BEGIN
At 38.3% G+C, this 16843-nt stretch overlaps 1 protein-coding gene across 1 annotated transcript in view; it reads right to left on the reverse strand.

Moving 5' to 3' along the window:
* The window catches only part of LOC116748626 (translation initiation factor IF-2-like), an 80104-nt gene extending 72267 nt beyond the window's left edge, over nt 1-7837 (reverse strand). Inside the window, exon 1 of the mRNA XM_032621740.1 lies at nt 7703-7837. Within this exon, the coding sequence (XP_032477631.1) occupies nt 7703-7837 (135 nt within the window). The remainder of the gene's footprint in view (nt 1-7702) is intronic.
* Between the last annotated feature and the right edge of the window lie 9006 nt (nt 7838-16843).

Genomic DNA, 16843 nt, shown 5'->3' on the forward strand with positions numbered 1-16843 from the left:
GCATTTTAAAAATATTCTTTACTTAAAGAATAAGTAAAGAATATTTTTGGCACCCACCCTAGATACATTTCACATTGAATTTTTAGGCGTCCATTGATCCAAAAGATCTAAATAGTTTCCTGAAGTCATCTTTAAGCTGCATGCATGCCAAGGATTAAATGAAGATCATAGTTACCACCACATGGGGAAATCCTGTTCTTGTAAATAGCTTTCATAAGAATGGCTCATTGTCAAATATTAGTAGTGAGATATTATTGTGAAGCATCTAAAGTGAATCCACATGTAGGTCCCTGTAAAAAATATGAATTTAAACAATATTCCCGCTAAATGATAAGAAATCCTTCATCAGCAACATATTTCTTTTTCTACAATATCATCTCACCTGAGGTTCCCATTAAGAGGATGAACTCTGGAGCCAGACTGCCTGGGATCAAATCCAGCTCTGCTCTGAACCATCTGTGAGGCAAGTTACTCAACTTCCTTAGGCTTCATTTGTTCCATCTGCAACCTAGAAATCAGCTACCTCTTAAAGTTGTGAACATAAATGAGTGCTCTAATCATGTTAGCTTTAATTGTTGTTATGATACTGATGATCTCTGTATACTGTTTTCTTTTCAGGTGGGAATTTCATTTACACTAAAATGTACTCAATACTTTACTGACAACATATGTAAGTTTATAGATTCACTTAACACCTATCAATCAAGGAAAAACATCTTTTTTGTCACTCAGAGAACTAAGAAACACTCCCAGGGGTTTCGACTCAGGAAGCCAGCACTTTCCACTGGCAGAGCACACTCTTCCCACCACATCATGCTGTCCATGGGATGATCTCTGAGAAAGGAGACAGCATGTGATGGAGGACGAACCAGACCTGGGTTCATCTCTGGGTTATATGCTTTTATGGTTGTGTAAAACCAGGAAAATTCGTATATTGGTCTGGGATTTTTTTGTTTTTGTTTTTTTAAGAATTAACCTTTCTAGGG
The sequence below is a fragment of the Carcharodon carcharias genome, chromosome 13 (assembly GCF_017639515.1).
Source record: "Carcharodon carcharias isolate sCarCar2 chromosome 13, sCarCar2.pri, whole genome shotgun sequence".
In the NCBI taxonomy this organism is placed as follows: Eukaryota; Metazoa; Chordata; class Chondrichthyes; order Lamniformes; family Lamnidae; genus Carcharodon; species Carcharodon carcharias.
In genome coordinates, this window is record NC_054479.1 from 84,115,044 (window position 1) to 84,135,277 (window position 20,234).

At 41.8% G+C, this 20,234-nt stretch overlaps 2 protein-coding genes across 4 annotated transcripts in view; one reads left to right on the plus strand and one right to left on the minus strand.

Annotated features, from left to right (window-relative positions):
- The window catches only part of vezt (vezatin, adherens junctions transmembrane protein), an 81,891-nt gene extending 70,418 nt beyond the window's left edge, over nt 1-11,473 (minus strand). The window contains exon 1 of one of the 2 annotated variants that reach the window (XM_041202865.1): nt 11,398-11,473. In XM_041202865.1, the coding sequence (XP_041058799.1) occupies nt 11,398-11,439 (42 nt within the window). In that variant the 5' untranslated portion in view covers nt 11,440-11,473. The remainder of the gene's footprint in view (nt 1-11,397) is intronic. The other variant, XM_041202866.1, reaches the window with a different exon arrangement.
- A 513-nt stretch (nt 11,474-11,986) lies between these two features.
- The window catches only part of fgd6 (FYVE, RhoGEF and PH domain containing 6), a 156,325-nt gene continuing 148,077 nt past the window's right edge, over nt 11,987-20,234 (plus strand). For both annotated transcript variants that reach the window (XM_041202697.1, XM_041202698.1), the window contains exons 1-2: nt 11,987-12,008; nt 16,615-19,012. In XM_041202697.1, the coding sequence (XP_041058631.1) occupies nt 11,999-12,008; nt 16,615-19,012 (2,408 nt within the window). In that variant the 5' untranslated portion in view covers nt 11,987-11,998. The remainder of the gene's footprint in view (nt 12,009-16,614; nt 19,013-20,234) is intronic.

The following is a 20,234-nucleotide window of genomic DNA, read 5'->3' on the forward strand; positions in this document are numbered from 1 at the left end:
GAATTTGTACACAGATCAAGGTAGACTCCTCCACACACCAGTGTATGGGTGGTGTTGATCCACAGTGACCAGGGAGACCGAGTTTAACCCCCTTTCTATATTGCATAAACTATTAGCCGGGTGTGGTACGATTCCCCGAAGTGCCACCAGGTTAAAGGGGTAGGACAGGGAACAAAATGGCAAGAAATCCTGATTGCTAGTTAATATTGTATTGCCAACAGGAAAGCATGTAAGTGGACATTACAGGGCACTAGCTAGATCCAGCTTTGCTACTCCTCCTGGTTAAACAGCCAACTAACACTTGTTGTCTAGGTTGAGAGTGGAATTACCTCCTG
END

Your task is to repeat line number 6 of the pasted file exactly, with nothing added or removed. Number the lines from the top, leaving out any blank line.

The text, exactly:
GCATTTTAAAAATATTCTTTACTTAAAGAATAAGTAAAGAATATTTTTGGCACCCACCCTAGATACATTTCACATTGAATTTTTAGGCGTCCATTGATCCAAAAGATCTAAATAGTTTCCTGAAGTCATCTTTAAGCTGCATGCATGCCAAGGATTAAATGAAGATCATAGTTACCACCACATGGGGAAATCCTGTTCTTGTAAATAGCTTTCATAAGAATGGCTCATTGTCAAATATTAGTAGTGAGATATTATTGTGAAGCATCTAAAGTGAATCCACATGTAGGTCCCTGTAAAAAATATGAATTTAAACAATATTCCCGCTAAATGATAAGAAATCCTTCATCAGCAACATATTTCTTTTTCTACAATATCATCTCACCTGAGGTTCCCATTAAGAGGATGAACTCTGGAGCCAGACTGCCTGGGATCAAATCCAGCTCTGCTCTGAACCATCTGTGAGGCAAGTTACTCAACTTCCTTAGGCTTCATTTGTTCCATCTGCAACCTAGAAATCAGCTACCTCTTAAAGTTGTGAACATAAATGAGTGCTCTAATCATGTTAGCTTTAATTGTTGTTATGATACTGATGATCTCTGTATACTGTTTTCTTTTCAGGTGGGAATTTCATTTACACTAAAATGTACTCAATACTTTACTGACAACATATGTAAGTTTATAGATTCACTTAACACCTATCAATCAAGGAAAAACATCTTTTTTGTCACTCAGAGAACTAAGAAACACTCCCAGGGGTTTCGACTCAGGAAGCCAGCACTTTCCACTGGCAGAGCACACTCTTCCCACCACATCATGCTGTCCATGGGATGATCTCTGAGAAAGGAGACAGCATGTGATGGAGGACGAACCAGACCTGGGTTCATCTCTGGGTTATATGCTTTTATGGTTGTGTAAAACCAGGAAAATTCGTATATTGGTCTGGGATTTTTTTGTTTTTGTTTTTTTAAGAATTAACCTTTCTAGGG